Case study: Successful targeted treatment of a boy with neuroblastoma

by Karolinska Institutet

Case study: Successful targeted treatment of a boy with neuroblastoma

FIG 1. Presentation at diagnosis: (A) T2-weighted MR image showing primary tumor in the left retroperitoneal space and abundant metastases in liver and lungs; (B and C) MIBG scan showing uptake in the primary tumor, retroperitoneal lymph nodes, liver, lungs, femurs, pelvis, and right humerus; (D and E) fine needle aspiration specimens from the primary tumor at 20× enlargement: (D) May-Grünwald-Giemsa staining and (E) synaptophysin staining; (F and G) core needle specimens obtained from the primary tumor at diagnosis at 40× enlargement: (F) hematoxylin-eosin staining and (G) NB84 staining. MIBG, metaiodobenzylguanidine; MR, magnetic resonance; NB, neuroblastoma. Credit: DOI: 10.1200/PO.21.00271

Researchers at Karolinska Institutet and the University of Gothenburg have found another piece of the puzzle in the treatment of the childhood cancer neuroblastoma. A new case report, published in JCO Precision Oncology, describes the successful targeted treatment of a boy with neuroblastoma and a specific mutation.

"Combining genetic mapping and biological understanding with a new targeted treatment is precision medicine made real, which can make a difference and cure more children who have cancer," says the study's corresponding author Per Kogner, professor at Karolinska Institutet and pediatric oncologist at Astrid Lindgren Children's Hospital at Karolinska University Hospital.

A new mutation

The study is a case report of a little boy who came to the hospital at 6 months of age with a widespread cancer, neuroblastoma. The effects of his cancer were significant and repeated chemotherapy treatments did not provide the improvement hoped for. After an operation where the primary tumor was removed, new genetic analyses could be undertaken, including whole-genome sequencing (analysis of the entire genome) and tumor protein analyses, says one of the study's first authors, Diana Treis, pediatrician and doctoral student in Per Kogner's research group at Karolinska Institutet.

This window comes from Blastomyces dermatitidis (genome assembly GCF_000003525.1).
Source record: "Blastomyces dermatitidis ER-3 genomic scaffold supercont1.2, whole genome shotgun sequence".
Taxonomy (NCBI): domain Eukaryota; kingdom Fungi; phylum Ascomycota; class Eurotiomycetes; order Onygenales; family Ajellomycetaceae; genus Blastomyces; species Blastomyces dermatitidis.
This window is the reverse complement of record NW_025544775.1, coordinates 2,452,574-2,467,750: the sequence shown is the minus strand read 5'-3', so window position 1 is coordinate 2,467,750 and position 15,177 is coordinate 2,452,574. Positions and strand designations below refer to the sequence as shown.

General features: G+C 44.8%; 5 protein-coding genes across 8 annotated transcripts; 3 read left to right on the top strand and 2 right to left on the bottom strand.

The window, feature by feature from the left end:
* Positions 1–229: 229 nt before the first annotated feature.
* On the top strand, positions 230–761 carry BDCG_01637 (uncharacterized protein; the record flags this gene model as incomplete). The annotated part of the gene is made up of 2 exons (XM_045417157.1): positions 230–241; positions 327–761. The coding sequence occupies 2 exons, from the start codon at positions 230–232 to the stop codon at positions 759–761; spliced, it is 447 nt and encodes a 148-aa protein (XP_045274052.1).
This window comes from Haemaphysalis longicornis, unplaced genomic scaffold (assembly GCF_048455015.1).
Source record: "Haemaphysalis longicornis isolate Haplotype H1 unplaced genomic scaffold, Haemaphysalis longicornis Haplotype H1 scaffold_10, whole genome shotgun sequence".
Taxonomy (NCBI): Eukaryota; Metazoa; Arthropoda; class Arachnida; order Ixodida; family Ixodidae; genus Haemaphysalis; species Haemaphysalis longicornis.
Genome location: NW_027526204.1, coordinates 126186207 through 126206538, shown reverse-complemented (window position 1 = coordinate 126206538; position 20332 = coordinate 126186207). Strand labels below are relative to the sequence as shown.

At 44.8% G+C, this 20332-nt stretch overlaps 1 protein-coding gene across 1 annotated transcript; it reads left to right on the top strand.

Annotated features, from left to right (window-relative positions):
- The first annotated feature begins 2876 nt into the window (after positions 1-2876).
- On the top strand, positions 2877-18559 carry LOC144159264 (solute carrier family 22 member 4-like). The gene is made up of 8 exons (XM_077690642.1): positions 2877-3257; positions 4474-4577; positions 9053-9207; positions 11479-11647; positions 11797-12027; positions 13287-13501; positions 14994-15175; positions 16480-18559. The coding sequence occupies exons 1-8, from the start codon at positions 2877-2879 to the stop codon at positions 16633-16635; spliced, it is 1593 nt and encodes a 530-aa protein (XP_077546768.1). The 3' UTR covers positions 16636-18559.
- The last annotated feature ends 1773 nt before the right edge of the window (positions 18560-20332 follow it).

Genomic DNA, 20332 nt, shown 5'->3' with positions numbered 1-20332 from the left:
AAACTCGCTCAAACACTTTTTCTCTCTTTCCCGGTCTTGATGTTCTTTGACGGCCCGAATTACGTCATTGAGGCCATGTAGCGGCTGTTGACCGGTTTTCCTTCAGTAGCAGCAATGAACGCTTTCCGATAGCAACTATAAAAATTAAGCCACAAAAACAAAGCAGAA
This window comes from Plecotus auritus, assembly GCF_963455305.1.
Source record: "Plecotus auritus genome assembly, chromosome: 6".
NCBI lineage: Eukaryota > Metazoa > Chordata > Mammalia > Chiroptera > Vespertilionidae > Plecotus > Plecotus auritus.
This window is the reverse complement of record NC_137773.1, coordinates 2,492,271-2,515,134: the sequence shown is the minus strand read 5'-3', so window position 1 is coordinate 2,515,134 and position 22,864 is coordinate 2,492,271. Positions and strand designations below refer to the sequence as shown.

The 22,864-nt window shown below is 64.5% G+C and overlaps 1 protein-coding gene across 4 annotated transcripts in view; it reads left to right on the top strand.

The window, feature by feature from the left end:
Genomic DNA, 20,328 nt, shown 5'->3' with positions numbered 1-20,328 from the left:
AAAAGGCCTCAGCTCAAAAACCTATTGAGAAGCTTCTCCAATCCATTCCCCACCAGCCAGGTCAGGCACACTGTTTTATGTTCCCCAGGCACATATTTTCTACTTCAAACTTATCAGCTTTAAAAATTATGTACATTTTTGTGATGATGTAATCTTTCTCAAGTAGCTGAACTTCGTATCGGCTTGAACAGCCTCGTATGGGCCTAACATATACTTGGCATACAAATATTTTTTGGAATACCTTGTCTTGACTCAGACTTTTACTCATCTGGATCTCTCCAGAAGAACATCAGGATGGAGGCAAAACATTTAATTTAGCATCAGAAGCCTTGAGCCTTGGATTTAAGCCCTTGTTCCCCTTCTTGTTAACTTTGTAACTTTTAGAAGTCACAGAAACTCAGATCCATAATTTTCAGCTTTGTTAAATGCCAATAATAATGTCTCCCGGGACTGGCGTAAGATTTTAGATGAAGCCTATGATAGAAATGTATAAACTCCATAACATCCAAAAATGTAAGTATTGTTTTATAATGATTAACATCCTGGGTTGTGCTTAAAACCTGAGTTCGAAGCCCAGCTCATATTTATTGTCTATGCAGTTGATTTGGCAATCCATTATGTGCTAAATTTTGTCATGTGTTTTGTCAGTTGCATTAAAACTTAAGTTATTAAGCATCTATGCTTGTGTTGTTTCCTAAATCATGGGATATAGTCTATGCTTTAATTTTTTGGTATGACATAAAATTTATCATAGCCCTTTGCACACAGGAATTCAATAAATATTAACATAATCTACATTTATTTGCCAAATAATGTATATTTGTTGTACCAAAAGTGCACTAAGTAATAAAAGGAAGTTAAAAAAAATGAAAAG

Analyses at the University of Gothenburg by Professors Ruth Palmer and Bengt Hallberg showed that two known proteins in cancer cells' signaling pathways were activated—the so-called ALK and TRKA proteins. Upon closer examination of the gene sequence, no mutation was found in the ALK sequence. Instead, the researchers found that a mutation in the protein that binds to and activates ALK, the ALKAL2 ligand, may have contributed to the onset of neuroblastoma.

Rapid recovery

Shortly before the boy turned two years of age, he was able to start a new targeted treatment with the drug entrectinib, which targets ALK and TRKA. After treatment had started, the boy quickly felt better.

"This is the first case in the world, with this type of cancer and this biology, receiving this particular targeted treatment," says Per Kogner.

After five years of treatment, the tumor has shrunk so that it is almost completely gone. Per Kogner and his colleagues will continue to monitor the boy to see if and when treatment can be stopped.

Can be important for other children

The development of genetic diagnostic tools and how they are used clinically has progressed rapidly in recent years.

"Today, the whole-genome sequencing of a child who gets neuroblastoma would basically be done on day one of an investigation," says Tommy Martinsson, professor at the University of Gothenburg and co-author of the study.

Now all children with cancer, about 350 children each year, are offered whole genome sequencing at the time of their diagnosis via a national pilot project in Genomic Medicine Sweden, GMS, a national approach that is unique from an international perspective.

"In addition to providing new treatment options for these children, the pilot study will also show the benefits and how whole genome sequencing could be introduced into healthcare for other cancers as well," says Tommy Martinsson.

Tailored for each individual patient

Precision medicine is a medical model that is tailored to every individual patient being treated. Advanced methods of examining the genome provide very valuable information. There must also be pharmaceutical substances, clinical studies to study new targeted treatments and the knowledge within molecular biology of signaling pathways.

"Precision medicine is a real teamwork between all different disciplines," concludes Diana Treis.

More information: Diana Treis et al, Sustained Response to Entrectinib in an Infant With a Germline ALKAL2 Variant and Refractory Metastatic Neuroblastoma With Chromosomal 2p Gain and Anaplastic Lymphoma Kinase and Tropomyosin Receptor Kinase Activation, JCO Precision Oncology (2022). DOI: 10.1200/PO.21.00271

Provided by Karolinska Institutet